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Luisa Miller
An Opera by Giuseppe Verdi

At the Teatro San Carlo, Naples, December 8, 1849, Verdi brought out the three-act opera "Luisa Miller," based on a play by Schiller, "Kabale und Liebe" (Love and Intrigue). It appears to have been Verdi’s first real success since "Ernani" and to have led up to that achieved by "Rigoletto" a year later, and to the successes of "Il Trovatore" and "La Traviata." "Luisa Miller" was given at the Academy of Music, New York, October 20, 1886, by Angelo’s Italian Opera Company. Giulia Valda was Luisa and Vicini Rodolfo.

The story is a gloomy one. The first act is entitled "Love," the second "Intrigue," the third "Poison."


COUNT WALTER…………………………………………… Bass
RODOLFO, his son…………………………………………… Tenor
MILLER, an old soldier………………………………………. Bass
LUISA, his daughter………………………………………….. Soprano
FREDERICA, DUCHESS OF OSTHEIM, Walter’s niece….. Contralto
LAURA, a peasant girl………………………………………. Contralto
Ladies attending the Duchess, pages, servants, archers, and villagers.

Luisa is the daughter of Miller, an old soldier. There is ardent love between her and Rodolfo, the son of Count Walter, who has concealed his real name and rank from her and her father and is known to them as a peasant named Carlo. Old Miller, however, has a presentiment that evil will result from their attachment. This is confirmed on his being informed by Wurm that Carlo is Rodolfo, his master’s son. Wurm is himself in love with Luisa.

The Duchess Frederica, Count Walter’s niece, arrives at the castle. She had been brought up there with Rodolfo, and has from childhood cherished a deep affection for him; but, compelled by her father to marry the Duke d’Ostheim, has not seen Rodolfo for some years. The Duke, however, having died, she is now a widow, and, on the invitation of Count Walter, who has, unknown to Rodolfo, made proposals of marriage to her on his son’s behalf, she arrives at the castle, expecting to marry at once the love of her childhood. The Count having been informed by Wurm of his son’s love for Luisa, resolves to break off their intimacy. Rodolfo reveals to the Duchess that he loves another. He also discloses his real name and position to Luisa and her father. The Count interrupts this interview between the lovers. Enraged at his son’s persistence in preferring a union with Luisa, he calls in the guard and is about to consign her and her father to prison, when he is, for the moment, deterred and appalled by Rodolfo’s threat to reveal that the Count, aided by Wurm, assassinated his predecessor, in order to obtain possession of the title and estates.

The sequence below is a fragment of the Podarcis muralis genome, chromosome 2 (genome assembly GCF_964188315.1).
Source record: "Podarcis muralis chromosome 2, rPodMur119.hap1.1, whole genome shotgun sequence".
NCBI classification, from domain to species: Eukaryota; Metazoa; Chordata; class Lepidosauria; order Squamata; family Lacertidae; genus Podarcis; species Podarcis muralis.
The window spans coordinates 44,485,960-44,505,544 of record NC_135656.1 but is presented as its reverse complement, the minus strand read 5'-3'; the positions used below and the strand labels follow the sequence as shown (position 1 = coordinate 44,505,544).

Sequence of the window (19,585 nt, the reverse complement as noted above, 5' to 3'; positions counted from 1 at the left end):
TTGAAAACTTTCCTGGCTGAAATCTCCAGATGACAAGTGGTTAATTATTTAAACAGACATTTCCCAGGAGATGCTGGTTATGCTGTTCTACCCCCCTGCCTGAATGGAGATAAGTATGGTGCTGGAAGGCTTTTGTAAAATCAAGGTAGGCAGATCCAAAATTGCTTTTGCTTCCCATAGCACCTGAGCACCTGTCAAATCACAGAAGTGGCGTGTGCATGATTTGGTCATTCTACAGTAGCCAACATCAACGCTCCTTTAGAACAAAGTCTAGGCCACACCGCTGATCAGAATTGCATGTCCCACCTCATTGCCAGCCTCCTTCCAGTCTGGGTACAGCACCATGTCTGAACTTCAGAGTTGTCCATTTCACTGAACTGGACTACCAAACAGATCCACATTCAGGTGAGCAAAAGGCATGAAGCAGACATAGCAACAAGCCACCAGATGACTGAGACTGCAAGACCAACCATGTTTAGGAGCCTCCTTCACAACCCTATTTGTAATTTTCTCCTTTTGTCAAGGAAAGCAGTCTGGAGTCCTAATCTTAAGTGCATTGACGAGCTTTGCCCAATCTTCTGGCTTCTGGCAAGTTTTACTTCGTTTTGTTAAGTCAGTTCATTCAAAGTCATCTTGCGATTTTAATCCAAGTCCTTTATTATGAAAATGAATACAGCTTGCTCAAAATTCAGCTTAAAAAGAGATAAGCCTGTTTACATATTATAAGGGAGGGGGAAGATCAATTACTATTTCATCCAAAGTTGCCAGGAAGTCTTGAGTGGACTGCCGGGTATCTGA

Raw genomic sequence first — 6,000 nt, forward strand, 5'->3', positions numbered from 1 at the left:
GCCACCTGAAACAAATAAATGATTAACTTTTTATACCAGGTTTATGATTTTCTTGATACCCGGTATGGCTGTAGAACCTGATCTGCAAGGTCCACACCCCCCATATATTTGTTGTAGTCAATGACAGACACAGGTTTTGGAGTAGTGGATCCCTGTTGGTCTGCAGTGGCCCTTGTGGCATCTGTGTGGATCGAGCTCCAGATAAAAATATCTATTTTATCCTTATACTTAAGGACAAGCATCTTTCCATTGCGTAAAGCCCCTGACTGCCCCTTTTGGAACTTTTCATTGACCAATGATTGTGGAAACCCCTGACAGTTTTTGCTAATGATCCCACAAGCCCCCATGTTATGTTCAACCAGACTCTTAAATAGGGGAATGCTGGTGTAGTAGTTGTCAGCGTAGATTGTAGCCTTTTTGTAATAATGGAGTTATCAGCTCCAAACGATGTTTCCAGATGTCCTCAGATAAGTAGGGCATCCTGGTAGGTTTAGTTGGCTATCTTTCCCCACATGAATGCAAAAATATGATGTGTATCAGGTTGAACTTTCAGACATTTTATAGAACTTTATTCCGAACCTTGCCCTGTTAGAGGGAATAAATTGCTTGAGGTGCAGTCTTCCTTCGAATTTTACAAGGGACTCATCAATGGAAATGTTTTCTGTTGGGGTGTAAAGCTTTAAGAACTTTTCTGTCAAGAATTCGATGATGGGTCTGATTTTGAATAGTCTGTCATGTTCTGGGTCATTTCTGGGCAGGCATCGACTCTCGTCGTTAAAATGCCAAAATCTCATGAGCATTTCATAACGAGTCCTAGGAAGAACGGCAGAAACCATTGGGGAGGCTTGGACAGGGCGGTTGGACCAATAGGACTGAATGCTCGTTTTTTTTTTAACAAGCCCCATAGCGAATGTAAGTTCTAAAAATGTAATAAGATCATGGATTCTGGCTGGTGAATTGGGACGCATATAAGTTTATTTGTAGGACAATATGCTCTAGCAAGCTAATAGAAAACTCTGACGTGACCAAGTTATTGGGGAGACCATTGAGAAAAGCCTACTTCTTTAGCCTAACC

Luisa’s father has been seized and imprisoned by the Count’s order. She, to save his life, consents, at the instigation of Wurm, to write a letter in which she states that she had never really loved Rodolfo, but only encouraged him on account of his rank and fortune, of which she was always aware; and finally offering to fly with Wurm. This letter, as the Count and his steward have arranged, falls into the hands of Rodolfo, who, enraged by the supposed treachery of the woman he loves, consents to marry the Duchess, but ultimately resolves to kill Luisa and himself.

Luisa also has determined to put an end to her existence. Rodolfo enters her home in the absence of Miller, and, after extracting from Luisa’s own lips the avowal that she did write the letter, he pours poison into a cup. She unwittingly offers it to him to quench his thirst. Afterwards, at his request, she tastes it herself. She had sworn to Wurm that she would never reveal the fact of the compulsion under which she had written the letter, but feeling herself released from her oath by fast approaching death, she confesses the truth to Rodolfo. The lovers die in the presence of their horror-stricken parents.

The principal musical numbers include Luisa’s graceful and brilliant solo in the first act -- "Lo vidi, e’l primo palpito" (I saw him and my beating heart). Besides there is Old Miller’s air, "Sacra la scielta e d’un consorte" (Firm are the links that are forged at the altar), a broad and beautiful melody, which, were the opera better known, would be included in most of the operatic anthologies for bass.

There also should be mentioned Luisa’s air in the last act, "La to, ba e un letto sparso di fiori" (The tomb a couch is, covered with roses).

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Middle Ages Music
Renaissance Music
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Classical Era Music
Romantic Era Music
Nationalist Era Music
Turn of Century Music

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